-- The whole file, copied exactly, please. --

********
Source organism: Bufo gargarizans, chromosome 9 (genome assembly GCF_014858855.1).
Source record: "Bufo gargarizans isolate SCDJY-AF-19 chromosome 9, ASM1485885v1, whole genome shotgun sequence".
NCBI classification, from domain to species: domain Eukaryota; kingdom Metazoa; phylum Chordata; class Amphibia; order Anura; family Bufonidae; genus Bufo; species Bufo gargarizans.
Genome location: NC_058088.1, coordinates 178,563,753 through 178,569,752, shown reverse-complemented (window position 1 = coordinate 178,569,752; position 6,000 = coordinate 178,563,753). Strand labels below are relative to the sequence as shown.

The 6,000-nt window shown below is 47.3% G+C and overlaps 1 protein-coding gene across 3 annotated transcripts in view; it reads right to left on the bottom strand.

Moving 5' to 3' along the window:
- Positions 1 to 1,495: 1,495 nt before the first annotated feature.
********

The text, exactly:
Source organism: Bufo gargarizans, chromosome 9 (genome assembly GCF_014858855.1).
Source record: "Bufo gargarizans isolate SCDJY-AF-19 chromosome 9, ASM1485885v1, whole genome shotgun sequence".
NCBI classification, from domain to species: domain Eukaryota; kingdom Metazoa; phylum Chordata; class Amphibia; order Anura; family Bufonidae; genus Bufo; species Bufo gargarizans.
Genome location: NC_058088.1, coordinates 178,563,753 through 178,569,752, shown reverse-complemented (window position 1 = coordinate 178,569,752; position 6,000 = coordinate 178,563,753). Strand labels below are relative to the sequence as shown.

The 6,000-nt window shown below is 47.3% G+C and overlaps 1 protein-coding gene across 3 annotated transcripts in view; it reads right to left on the bottom strand.

Moving 5' to 3' along the window:
- Positions 1 to 1,495: 1,495 nt before the first annotated feature.